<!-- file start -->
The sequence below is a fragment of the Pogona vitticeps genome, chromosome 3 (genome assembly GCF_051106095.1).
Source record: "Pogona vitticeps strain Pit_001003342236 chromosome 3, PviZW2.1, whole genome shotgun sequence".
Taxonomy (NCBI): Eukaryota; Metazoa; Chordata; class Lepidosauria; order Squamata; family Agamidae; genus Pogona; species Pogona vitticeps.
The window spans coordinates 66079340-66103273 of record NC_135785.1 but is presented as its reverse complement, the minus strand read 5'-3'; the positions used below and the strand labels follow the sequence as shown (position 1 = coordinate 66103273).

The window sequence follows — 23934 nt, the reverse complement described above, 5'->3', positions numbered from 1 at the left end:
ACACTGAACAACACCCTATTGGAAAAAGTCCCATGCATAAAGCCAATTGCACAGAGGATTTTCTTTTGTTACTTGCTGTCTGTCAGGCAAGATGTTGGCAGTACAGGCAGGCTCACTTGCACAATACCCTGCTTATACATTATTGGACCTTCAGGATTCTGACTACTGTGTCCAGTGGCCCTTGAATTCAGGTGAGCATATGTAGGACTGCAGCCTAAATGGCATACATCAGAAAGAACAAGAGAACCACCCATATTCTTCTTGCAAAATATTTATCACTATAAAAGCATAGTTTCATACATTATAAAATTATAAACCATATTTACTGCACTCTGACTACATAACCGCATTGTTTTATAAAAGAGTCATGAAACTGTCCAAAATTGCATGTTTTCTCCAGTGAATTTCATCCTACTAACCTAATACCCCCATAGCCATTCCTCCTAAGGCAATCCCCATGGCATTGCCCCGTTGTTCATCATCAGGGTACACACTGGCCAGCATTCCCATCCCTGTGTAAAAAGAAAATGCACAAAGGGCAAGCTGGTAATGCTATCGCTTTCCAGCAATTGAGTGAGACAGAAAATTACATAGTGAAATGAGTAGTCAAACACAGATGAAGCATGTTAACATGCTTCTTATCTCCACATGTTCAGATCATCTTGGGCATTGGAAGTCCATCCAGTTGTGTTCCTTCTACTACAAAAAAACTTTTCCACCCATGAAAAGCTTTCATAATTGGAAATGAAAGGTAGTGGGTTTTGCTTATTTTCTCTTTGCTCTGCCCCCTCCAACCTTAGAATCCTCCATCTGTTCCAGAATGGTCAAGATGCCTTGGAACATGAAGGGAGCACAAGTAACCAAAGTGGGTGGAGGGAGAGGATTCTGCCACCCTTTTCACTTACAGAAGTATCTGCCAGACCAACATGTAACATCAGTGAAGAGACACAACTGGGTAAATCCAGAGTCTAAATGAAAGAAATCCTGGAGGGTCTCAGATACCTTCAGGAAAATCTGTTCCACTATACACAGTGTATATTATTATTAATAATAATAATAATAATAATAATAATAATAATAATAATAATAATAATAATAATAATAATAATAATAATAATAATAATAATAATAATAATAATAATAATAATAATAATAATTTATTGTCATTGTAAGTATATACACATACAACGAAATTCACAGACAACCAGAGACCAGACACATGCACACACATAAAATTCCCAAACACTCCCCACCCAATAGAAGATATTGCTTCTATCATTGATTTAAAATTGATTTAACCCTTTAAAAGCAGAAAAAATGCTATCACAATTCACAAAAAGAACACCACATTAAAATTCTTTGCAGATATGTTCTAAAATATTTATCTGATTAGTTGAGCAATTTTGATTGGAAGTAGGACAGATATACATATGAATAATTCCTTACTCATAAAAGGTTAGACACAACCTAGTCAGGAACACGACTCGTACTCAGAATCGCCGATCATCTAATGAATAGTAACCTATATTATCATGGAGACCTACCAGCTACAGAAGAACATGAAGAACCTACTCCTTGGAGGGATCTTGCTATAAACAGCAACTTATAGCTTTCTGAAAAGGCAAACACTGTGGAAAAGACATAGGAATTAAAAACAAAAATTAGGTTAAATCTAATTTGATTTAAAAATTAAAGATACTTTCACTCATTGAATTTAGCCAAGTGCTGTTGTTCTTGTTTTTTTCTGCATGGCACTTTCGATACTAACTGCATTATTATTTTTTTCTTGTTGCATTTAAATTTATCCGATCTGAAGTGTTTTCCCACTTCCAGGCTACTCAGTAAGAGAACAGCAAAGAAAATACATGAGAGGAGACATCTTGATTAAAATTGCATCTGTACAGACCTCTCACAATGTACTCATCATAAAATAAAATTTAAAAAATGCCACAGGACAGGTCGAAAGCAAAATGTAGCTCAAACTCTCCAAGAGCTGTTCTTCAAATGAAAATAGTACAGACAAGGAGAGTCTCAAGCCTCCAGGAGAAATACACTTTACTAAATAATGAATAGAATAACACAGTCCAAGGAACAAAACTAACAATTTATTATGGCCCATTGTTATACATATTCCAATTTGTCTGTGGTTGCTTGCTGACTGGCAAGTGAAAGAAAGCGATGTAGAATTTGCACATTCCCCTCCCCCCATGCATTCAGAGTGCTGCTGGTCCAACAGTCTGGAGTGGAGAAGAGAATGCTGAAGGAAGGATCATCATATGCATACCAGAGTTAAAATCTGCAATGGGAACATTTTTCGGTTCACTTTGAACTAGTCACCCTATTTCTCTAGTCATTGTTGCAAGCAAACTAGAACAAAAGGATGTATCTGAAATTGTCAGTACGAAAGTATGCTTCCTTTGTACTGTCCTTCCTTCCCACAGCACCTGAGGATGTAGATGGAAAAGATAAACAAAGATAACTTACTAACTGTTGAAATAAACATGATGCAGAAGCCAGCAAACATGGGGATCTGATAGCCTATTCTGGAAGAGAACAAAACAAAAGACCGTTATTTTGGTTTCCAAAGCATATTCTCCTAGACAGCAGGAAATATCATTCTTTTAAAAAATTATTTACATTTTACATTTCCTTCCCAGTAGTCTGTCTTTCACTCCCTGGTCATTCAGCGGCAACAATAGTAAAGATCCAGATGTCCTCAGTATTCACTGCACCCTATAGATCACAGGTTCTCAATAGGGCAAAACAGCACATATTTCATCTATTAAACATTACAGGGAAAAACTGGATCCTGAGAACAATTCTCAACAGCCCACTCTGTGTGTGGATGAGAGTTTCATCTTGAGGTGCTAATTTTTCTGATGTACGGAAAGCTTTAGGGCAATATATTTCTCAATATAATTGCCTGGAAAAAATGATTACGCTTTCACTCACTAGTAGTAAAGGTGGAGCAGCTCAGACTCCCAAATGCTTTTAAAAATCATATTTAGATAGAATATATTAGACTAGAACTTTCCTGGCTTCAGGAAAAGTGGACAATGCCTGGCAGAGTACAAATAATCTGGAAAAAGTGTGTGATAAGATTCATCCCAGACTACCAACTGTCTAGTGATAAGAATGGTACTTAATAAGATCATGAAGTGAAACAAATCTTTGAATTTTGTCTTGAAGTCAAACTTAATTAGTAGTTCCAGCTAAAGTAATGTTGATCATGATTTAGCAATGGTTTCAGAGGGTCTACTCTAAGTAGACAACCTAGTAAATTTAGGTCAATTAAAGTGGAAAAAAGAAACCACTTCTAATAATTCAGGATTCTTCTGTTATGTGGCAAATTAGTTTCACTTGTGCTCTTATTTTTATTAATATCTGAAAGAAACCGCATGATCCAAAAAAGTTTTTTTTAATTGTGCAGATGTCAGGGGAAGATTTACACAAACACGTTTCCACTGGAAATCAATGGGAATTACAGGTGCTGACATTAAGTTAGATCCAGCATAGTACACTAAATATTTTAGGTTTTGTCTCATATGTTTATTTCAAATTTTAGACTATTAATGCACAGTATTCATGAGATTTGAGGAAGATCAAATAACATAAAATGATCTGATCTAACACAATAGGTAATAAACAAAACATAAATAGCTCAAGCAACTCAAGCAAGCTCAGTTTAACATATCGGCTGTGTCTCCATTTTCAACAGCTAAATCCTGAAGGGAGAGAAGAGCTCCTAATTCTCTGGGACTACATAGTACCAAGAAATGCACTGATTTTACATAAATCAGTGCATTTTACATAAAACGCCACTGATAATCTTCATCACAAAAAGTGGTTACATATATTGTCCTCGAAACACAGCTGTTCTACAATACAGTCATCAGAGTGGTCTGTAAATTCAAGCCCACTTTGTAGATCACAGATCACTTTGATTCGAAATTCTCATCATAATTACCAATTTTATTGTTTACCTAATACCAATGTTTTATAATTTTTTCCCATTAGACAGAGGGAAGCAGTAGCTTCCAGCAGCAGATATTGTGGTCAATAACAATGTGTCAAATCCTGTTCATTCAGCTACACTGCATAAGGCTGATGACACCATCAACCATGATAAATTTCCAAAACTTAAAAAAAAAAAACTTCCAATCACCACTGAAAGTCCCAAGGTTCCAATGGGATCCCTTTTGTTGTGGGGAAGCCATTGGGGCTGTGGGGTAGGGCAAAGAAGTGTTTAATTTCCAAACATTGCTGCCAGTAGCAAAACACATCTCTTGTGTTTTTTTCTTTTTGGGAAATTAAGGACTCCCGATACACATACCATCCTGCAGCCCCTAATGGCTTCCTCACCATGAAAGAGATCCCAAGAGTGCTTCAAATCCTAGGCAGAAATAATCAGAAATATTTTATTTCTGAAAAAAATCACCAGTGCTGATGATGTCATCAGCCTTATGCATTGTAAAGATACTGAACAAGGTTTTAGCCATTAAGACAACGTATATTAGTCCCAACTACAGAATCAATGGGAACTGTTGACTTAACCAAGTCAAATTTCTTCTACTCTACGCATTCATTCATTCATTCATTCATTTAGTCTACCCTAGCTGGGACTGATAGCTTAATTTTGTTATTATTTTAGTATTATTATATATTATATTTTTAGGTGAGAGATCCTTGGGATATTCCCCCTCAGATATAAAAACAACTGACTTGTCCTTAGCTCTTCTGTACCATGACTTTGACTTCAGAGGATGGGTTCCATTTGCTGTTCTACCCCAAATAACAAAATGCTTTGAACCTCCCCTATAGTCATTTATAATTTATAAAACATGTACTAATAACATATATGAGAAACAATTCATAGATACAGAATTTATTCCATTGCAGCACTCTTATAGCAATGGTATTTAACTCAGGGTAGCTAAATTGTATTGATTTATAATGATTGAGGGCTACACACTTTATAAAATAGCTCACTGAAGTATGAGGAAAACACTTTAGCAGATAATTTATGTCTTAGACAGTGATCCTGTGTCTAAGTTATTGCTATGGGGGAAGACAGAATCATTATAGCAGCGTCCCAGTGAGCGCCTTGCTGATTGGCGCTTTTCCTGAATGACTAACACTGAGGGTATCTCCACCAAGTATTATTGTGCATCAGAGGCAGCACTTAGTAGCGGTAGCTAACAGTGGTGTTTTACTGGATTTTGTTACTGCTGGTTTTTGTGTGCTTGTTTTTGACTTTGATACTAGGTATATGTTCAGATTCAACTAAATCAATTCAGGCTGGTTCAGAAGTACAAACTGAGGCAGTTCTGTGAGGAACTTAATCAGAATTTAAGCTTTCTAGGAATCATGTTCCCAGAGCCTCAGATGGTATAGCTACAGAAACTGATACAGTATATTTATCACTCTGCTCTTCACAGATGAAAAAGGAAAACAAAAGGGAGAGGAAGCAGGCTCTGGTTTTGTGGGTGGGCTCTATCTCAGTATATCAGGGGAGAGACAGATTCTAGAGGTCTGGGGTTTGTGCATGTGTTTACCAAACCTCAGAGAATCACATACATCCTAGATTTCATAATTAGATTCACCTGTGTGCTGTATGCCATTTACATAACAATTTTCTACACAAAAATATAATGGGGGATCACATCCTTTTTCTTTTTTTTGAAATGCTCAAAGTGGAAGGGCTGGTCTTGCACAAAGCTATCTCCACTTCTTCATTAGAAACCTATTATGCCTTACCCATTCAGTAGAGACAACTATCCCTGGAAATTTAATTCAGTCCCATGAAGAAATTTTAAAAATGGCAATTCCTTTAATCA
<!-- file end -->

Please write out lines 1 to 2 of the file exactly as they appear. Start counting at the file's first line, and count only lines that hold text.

The sequence below is a fragment of the Pogona vitticeps genome, chromosome 3 (genome assembly GCF_051106095.1).
Source record: "Pogona vitticeps strain Pit_001003342236 chromosome 3, PviZW2.1, whole genome shotgun sequence".